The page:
Over the last couple of weeks the proof was seemingly undeniable that a long-overdue industry correction was at hand. For doomsayers, here was the bill of particulars:
* National Semiconductor (NSM) eliminated 1,400 positions.
* Intel (INTC) eliminated 3,000 positions.
* Compaq (CPQ) saw Q1 earnings plummet and warned of tough times in Q2.
* IBM's (IBM) profit fell 13 percent in Q1 as its PC business got hurt by a price war
Bad news indeed -- except many analysts and industry executives still say the computer industry's unrivaled run of luck in the 1990s will continue unabated.
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Indeed, one day after National dropped its bombshell, Microsoft Corp. (MSFT) and Gateway Inc. (GTW) came in with strong earnings reports that were better than expected.
In fact, many of the bellwether companies in the computer business have met or exceeded Wall Street's expectations this quarter -- and that has many executives dismissing talk of an imminent slowdown.
'The ones that are proactive in making these changes survive; those that can't, don't.'
-- Marimba CEO Kim Polese
They contend that while problem pockets exist, the weakness does not extend up and down the entire industry food chain.
"I believe that these recent events are due to the dynamics of each sector and the inevitable cycles and evolution of the industry as old pricing and business models are forced to change," said Marimba Inc. CEO Kim Polese.
Bigger companies are under pressure to remain nimble and make adjustments in the way they run their businesses, she added.
"The ones that are proactive in making these changes survive; those that can't, don't," Polese said.
One of the biggest changes concerns the emergence of low-end microprocessors and sub-$1,000 PCs. Their growing popularity has presented semiconductor makers and computer companies with new challenges to stretch their margins.
But executives nonetheless caution against making broad-brush generalizations about the industry because of current problems affecting some chip and computer companies.
Tech transforming the economy
"It was easier to generalize when the information industry was about 1 percent of the United States' gross domestic product," said Gary Rieschel, a venture capitalist with Softbank Technology Ventures. (Softbank owns Ziff-Davis, the publisher of ZDNet News.)
Rieschel said that increasing importance of the information technology industry is transforming the economy.
"Back then, you could lump things together," he continued. "Now, [IT] is about 8 percent of the entire economy. So you have to break things down and look at the entire value chain from silicon to services. Are there going to be some bumps along the way? Absolutely -- but it will be temporary."
Earlier this month, the U.S. Commerce Department issued a report showing that the information technology industry now accounts for 7.4 million jobs and about one-fourth of the economy's growth. In presenting the report, William Daley, the commerce secretary, said the digital economy "is alive and well and growing."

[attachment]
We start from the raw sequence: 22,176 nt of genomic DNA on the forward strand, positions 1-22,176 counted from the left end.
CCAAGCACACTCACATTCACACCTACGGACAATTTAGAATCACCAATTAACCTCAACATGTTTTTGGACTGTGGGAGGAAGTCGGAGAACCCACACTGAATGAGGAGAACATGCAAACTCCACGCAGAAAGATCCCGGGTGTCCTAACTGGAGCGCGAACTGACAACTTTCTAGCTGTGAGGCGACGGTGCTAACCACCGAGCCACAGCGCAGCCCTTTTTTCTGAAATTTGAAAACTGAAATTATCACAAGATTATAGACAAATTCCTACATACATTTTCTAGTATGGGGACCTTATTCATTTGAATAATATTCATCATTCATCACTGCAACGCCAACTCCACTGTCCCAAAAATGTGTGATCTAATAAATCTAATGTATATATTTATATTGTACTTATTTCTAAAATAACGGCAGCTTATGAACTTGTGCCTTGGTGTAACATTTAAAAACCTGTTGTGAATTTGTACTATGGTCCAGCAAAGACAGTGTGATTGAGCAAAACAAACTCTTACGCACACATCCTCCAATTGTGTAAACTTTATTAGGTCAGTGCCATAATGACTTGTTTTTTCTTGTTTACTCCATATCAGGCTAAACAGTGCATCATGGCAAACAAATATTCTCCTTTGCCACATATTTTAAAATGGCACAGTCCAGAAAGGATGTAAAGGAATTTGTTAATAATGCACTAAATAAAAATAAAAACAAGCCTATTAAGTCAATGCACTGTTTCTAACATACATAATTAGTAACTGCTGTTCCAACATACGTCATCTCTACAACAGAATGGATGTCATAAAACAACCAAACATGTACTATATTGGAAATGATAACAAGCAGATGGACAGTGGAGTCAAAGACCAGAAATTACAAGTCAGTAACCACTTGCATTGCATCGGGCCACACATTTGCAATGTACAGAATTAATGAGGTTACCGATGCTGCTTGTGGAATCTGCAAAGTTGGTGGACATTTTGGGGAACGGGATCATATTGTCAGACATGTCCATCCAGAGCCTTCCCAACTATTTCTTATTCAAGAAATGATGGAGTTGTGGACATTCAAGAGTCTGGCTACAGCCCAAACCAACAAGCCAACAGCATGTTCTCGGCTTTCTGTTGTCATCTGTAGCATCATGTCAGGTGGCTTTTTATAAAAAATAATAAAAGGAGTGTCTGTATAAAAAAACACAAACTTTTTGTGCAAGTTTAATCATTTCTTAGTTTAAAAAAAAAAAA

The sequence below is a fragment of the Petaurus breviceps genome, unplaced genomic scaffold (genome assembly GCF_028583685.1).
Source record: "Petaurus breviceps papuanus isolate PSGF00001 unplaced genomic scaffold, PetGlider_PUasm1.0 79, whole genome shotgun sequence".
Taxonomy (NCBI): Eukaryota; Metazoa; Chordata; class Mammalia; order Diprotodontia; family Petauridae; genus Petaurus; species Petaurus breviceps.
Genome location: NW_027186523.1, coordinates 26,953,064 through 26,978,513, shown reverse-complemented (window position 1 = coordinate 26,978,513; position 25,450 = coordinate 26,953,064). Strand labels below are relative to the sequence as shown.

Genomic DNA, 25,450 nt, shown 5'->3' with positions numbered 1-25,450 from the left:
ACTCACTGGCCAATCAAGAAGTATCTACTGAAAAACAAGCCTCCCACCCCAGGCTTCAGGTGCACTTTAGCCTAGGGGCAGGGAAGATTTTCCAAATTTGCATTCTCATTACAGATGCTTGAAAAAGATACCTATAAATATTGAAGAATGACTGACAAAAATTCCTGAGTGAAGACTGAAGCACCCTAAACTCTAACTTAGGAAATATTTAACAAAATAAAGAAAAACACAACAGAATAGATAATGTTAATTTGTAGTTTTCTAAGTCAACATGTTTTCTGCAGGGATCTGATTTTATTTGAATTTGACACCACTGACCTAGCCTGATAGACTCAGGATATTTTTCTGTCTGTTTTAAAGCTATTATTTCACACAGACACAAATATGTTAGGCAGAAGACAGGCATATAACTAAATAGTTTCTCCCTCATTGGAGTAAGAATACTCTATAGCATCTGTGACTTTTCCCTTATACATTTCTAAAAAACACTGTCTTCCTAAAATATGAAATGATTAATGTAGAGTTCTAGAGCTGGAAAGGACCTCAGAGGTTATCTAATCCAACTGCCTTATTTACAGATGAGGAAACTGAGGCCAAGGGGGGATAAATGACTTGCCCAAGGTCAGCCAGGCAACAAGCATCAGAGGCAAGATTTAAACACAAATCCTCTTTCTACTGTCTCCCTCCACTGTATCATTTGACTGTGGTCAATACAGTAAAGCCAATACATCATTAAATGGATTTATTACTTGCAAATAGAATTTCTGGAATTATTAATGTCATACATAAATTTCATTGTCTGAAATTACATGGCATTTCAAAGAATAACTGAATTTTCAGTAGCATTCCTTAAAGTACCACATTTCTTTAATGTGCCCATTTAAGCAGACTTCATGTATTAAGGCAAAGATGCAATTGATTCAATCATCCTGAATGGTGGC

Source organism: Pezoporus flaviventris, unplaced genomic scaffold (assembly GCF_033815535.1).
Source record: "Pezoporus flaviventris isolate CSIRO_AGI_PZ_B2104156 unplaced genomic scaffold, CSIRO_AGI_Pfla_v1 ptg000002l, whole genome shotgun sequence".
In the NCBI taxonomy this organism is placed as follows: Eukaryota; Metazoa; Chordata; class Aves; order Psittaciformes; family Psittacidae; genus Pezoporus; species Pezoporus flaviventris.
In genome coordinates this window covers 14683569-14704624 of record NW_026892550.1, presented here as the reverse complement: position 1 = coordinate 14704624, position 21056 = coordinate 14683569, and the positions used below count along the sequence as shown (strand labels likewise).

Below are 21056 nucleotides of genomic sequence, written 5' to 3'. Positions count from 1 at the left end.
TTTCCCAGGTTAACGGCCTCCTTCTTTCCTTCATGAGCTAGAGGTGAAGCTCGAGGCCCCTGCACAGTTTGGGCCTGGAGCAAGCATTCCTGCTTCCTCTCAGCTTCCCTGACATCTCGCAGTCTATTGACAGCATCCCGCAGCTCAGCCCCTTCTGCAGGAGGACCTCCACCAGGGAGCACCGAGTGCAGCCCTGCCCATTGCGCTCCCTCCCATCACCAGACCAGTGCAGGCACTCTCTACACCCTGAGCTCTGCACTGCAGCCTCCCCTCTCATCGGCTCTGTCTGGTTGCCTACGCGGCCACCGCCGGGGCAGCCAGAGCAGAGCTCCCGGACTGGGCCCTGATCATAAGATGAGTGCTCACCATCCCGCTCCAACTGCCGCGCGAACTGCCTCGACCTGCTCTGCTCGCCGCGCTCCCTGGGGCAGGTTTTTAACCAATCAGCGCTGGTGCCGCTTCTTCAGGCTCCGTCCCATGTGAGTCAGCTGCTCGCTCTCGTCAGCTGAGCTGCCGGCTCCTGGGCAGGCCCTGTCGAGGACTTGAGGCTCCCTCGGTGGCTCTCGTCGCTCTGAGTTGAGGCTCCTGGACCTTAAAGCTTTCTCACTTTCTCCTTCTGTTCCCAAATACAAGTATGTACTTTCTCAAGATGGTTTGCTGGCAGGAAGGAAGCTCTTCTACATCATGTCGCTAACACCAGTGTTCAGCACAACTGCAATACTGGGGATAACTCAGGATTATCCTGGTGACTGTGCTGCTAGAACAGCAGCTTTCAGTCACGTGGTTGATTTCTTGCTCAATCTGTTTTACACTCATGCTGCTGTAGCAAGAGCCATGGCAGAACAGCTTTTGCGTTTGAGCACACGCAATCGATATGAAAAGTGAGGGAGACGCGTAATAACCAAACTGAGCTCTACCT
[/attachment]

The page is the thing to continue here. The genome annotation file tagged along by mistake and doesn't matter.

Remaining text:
Pockets of turbulence
Rieschel and other venture capitalists agree.
"There's some possibility that certain sectors are getting hit hard but it's unlikely that there's generalized weakness," said Dick Snyder of Avalon Investments, who used to be the No. 2 executive at Gateway. "This is most likely a company-specific issue, and I'm still bullish."
Despite a slowdown in demand for high-tech products from Asia, Latin America is booming while Europe is picking up, according to analysts. Meanwhile, they point out that Internet traffic is doubling every 100 days. What's more, of the approximately 100 million people who use the Internet, about 62 million of them live in the U.S.
Still, thousands of people are getting pink slips as some companies chuck overly ambitious sales forecasts out the door.
One Microsoft executive, who asked to remain unidentified, acknowledged that when business is good, overstaffing remains an ever-present temptation.
"In good times, you can engage in some efforts which aren't core, which use a fair number of resources, and then one day you wake up," said the official. "Some companies will try to live with it -- which they can do if they are very profitable -- some will reassign them, some will do a layoff."
"One of the things that happens in times of growth is that you hire like crazy and then one day, it's like `Jeez, time to get rid of some of the wood around here' when projects don't work out," said Chris LeTocq, an analyst with Dataquest. "My feeling is that with the job market around here, those people are likely to be employed within two seconds."